How much the October date reflects US administration consideration of the US presidential election calendar is a tough question, Rome continued.

“What I can say is, the goal here is that they want to use October as a forcing event, to force the Europeans to make a decision to not only ensure the arms embargo doesn’t expire, but to take [out] the entire deal,” Rome said. 

But if the deal manages to limp along until October, remaining parties to the JCPOA — the UK, France, Germany, China and Russia — would presumably be very interested to see the outcome of the US elections in November before choosing then to implode the deal.

A European official who works on Iran said it was still too early to say how the Europeans might maneuver to try to manage Trump administration pressure to trigger UN snapback sanctions on Iran or address concerns about the October expiration of the arms embargo.

European diplomats have recently made the case that there is not so much additional economic pressure that would be imposed on Iran as a result of the triggering of UN sanctions, compared with that already resulting from international overcompliance with US secondary sanctions imposed after the US withdrawal from the JCPOA. In the meantime, the diplomats have noted Iranian threats that Iran could withdraw altogether from the nuclear Non-Proliferation Treaty if the Iran nuclear case was referred back to the UN and UN snapback sanctions were imposed.

“The problem with maximum pressure is, it is high risk,” a European diplomatic source said this month. “We really feel there is no answer to the problem, if maximum pressure pushes Iran out of the JCPOA entirely, and they resume expansion of their nuclear program, what is the plan?”

The expiration of the arms embargo is a genuine concern for Iran's rivals in the region, including Saudi Arabia, Israel and the United Arab Emirates, said Ali Vaez, director of Iran programs at the International Crisis Group.

For the Europeans, “It is a dilemma,” Vaez told Al-Monitor. “That is why what is being discussed at this time is to see if there is a way of extending the arms embargo without necessarily bringing about the collapse of the agreement altogether.”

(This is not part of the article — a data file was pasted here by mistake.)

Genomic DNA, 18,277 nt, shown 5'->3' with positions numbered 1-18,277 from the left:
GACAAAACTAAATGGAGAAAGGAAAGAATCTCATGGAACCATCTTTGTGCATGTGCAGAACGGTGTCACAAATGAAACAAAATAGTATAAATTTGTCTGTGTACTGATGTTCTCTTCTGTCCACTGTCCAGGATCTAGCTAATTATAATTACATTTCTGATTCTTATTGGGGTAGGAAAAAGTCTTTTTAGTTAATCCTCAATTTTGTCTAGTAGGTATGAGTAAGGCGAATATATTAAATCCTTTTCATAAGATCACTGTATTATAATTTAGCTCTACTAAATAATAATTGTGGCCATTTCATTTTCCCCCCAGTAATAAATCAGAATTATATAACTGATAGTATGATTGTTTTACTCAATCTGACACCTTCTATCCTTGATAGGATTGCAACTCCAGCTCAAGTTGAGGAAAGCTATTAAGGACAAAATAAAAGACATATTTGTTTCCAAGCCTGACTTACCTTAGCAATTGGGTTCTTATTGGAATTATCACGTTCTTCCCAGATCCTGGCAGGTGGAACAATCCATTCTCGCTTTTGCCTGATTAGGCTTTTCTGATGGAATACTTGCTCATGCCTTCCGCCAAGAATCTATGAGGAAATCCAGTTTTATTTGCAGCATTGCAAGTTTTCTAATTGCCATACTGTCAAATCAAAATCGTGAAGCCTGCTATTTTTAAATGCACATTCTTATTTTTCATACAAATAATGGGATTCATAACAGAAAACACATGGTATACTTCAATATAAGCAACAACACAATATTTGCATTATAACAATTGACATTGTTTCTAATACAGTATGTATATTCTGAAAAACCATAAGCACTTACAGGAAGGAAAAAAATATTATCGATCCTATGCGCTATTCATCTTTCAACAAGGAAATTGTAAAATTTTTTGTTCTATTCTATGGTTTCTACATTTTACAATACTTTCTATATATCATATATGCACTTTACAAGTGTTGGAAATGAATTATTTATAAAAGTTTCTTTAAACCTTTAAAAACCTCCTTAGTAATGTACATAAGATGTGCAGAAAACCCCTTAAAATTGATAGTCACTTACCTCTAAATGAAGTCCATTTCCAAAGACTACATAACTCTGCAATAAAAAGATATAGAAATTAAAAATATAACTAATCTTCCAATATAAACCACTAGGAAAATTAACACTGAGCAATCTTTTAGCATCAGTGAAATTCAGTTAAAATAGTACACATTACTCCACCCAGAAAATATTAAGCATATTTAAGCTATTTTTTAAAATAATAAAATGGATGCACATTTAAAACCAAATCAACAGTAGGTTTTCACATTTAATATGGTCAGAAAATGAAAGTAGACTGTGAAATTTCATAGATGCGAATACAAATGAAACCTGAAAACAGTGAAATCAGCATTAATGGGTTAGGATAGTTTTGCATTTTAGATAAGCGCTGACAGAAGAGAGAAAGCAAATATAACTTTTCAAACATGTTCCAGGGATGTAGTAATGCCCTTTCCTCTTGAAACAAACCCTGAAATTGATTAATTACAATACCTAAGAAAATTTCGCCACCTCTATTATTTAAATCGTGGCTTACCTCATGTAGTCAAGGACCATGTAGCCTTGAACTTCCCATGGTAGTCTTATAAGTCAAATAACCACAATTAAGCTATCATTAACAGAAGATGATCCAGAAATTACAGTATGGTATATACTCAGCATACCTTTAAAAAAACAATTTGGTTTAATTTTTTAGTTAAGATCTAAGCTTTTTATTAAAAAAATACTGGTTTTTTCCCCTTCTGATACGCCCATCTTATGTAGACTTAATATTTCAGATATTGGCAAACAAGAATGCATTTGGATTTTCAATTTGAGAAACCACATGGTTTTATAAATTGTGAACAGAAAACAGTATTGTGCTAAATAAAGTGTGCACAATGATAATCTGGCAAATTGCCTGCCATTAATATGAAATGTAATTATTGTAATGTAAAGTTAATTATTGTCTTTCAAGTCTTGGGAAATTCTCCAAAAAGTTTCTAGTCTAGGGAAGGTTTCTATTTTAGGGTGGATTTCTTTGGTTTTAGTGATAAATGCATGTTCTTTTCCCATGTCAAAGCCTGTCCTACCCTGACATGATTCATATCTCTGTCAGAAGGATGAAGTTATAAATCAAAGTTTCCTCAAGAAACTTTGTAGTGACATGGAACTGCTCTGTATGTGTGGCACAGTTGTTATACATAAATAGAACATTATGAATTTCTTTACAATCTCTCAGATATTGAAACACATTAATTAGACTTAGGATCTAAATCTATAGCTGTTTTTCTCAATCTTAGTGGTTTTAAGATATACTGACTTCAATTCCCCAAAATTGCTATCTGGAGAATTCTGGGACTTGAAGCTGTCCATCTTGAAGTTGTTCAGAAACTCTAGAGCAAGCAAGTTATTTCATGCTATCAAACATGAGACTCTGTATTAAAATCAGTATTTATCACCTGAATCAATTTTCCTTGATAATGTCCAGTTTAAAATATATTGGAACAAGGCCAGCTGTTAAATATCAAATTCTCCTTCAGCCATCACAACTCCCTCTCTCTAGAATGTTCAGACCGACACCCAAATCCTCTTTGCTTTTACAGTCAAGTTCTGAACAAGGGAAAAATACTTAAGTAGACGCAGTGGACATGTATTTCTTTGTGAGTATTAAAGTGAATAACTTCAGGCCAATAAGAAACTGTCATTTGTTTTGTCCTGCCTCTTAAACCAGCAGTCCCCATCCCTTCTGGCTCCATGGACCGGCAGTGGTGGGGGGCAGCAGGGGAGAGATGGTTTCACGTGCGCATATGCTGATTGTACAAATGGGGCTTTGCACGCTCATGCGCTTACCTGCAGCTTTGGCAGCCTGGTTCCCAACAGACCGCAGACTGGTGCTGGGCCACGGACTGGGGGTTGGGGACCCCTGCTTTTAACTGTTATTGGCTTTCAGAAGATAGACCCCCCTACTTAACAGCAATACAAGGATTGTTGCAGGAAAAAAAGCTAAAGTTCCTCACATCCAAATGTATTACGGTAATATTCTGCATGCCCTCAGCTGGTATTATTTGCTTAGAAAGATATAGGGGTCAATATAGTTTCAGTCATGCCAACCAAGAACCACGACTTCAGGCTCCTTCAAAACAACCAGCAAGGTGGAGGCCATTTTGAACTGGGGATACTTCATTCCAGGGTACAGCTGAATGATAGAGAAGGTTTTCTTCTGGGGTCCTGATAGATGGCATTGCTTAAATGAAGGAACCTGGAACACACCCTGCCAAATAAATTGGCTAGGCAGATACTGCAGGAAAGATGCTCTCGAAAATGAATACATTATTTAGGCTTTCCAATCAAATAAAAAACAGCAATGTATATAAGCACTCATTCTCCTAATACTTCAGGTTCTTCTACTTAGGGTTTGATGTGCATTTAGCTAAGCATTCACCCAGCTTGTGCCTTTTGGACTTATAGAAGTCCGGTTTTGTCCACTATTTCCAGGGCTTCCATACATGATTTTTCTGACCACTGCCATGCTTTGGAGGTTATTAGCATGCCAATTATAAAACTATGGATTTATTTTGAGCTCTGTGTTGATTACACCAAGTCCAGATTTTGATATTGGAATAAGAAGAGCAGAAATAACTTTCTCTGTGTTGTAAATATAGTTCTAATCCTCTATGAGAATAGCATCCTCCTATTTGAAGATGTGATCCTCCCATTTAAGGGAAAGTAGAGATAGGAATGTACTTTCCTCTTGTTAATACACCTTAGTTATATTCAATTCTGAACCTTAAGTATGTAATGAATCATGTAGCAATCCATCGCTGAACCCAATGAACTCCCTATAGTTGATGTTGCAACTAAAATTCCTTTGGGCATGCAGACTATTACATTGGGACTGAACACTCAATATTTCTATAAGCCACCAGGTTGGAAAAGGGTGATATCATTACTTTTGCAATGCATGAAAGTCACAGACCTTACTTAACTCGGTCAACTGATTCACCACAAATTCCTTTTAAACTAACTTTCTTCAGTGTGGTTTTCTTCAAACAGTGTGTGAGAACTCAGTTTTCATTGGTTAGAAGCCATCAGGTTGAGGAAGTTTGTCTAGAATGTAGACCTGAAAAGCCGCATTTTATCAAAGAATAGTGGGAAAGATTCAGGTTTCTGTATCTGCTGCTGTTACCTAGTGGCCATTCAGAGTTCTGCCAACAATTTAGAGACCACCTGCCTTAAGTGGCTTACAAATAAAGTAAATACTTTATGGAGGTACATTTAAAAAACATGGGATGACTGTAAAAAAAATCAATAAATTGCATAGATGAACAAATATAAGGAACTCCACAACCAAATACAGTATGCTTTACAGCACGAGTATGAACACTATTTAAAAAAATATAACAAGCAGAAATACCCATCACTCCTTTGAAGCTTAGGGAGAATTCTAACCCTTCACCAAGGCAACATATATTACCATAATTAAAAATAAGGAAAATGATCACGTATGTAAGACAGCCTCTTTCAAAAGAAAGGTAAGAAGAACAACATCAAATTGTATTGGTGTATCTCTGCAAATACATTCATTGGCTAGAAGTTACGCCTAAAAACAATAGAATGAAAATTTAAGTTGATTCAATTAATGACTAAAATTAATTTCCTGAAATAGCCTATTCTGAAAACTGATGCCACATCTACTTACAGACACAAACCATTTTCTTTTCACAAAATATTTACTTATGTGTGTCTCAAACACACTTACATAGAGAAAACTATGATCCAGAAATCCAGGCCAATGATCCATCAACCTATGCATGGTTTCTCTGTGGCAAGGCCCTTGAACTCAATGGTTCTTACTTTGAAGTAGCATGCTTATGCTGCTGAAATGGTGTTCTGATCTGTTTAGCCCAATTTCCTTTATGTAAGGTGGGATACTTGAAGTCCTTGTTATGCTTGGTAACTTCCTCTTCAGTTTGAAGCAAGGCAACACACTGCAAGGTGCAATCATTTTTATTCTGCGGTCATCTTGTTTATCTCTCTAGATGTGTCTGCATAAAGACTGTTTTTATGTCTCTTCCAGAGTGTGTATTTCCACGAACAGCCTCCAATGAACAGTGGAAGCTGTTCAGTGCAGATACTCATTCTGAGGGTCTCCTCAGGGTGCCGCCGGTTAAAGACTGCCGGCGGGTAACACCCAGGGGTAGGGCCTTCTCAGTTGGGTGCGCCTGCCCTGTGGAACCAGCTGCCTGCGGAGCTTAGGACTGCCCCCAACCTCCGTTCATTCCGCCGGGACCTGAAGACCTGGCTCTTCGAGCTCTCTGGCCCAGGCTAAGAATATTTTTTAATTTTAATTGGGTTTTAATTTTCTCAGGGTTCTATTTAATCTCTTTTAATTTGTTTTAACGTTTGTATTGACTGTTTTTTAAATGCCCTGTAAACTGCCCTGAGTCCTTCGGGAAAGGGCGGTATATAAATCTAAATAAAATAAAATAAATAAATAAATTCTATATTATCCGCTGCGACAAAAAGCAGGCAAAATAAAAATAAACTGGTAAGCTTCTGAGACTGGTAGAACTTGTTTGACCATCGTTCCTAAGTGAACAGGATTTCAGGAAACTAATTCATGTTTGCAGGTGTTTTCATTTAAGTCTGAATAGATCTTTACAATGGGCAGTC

“The problem is, there is almost no way the Russians or Chinese will vote for a resolution like that,” Vaez continued. “They are likely to veto it. The Russians see no justification for extending the arms embargo. … So it’s a very tricky situation. This could deepen existing fissures within the Security Council and paralyze the council in countering major conflicts and challenges.”

But the United States, having withdrawn from JCPOA, may not find it diplomatically if not legally feasible to trigger UN sanctions snapback on Iran on its own, Vaez said.

“I don’t think it can be accepted by anyone, in the Joint Commission [that oversees JCPOA implementation] of the UN Security Council,” Vaez said. “The reality is, regardless of what State Department lawyers would say, this process [of UN sanctions snapback] can only be started from within the Joint Commission of which the US is no longer a party.”

The three Western European parties to the JCPOA — the UK, France and Germany — formally triggered the deal’s dispute resolution mechanism in January.

“So far, at least until this fall, everyone wants to drag it out,” Vaez said. “I also think Iran is unlikely to further ramp up its nuclear program.”

It appears that we have “ended up, tacitly, with a ‘less for less’ arrangement,” Vaez said, referring to Iran reducing its commitments under the JCPOA for less sanctions relief. “Neither side is happy with it. But both are willing to live with it until November.”